Improving product profitability and competitiveness
A power generation equipment manufacturing business had ambitious plans. Production capability was enhanced, it reorganised into high-tech machine cells, a number of new markets were opened up and a partnership deal with a third party seller gained access to some lucrative new business opportunities.
Unfortunately, as a particularly deep global recession began to bite, its competitors proved much nimbler, and the order book became perilously weak.
What had appeared sound capital investments only a few years before, now showed a poor return. The business decided that its response would be to ‘double the business’ within two years. However, the new MD was adamant that this had to be profitable business, achieved without increasing headcount, problems or lead times.
Within six months the company identified process improvement to increase overall capacity by 25%. By analysing product profitability, it decided to enhance its standard products resulting in fewer ‘specials’ made to customer order. By analysing customer profitability, it was able to modify its channels to market and revise the mix of customers.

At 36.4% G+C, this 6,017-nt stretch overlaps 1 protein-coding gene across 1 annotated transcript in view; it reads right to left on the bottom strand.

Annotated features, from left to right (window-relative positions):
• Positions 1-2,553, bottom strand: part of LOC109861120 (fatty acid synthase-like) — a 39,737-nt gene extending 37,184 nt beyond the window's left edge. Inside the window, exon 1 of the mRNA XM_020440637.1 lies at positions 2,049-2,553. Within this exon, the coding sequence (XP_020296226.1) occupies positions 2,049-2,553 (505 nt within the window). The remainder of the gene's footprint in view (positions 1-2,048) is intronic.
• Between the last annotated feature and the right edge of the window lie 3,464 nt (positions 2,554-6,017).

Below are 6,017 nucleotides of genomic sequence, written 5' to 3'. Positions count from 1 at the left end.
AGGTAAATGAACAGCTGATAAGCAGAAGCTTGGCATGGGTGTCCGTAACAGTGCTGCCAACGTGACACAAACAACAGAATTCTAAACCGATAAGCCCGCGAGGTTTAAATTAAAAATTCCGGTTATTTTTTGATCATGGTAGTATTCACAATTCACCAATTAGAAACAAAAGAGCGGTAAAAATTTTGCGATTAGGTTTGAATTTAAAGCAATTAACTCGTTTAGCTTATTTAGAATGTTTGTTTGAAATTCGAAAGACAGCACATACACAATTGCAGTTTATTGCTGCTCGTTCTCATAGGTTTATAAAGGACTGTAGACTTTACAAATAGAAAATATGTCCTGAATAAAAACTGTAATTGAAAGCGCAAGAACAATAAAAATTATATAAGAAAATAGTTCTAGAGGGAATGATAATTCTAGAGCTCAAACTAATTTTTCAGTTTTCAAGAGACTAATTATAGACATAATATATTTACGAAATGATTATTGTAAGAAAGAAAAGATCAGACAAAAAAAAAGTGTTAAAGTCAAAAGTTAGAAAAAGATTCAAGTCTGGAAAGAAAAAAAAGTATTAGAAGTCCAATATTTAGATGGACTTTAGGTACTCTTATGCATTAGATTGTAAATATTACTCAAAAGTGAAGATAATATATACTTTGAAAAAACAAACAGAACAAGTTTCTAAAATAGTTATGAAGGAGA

The result? A much more profitable mix of products, channels and customers, which doubled profitability. A position that delighted the parent company and shareholders alike.
The problems faced by this company are common to many engineering companies:
- No real knowledge of which products and customers were really profitable - only a suspicion that some were, at best, marginally profitable Product costing calculated by using an overhead recovery rate (ORR) based on the 10% of costs represented by direct labour was the primary cause of major distortions. Many manufacturing companies still use the ORR method even though their overheads have become a major proportion of total costs.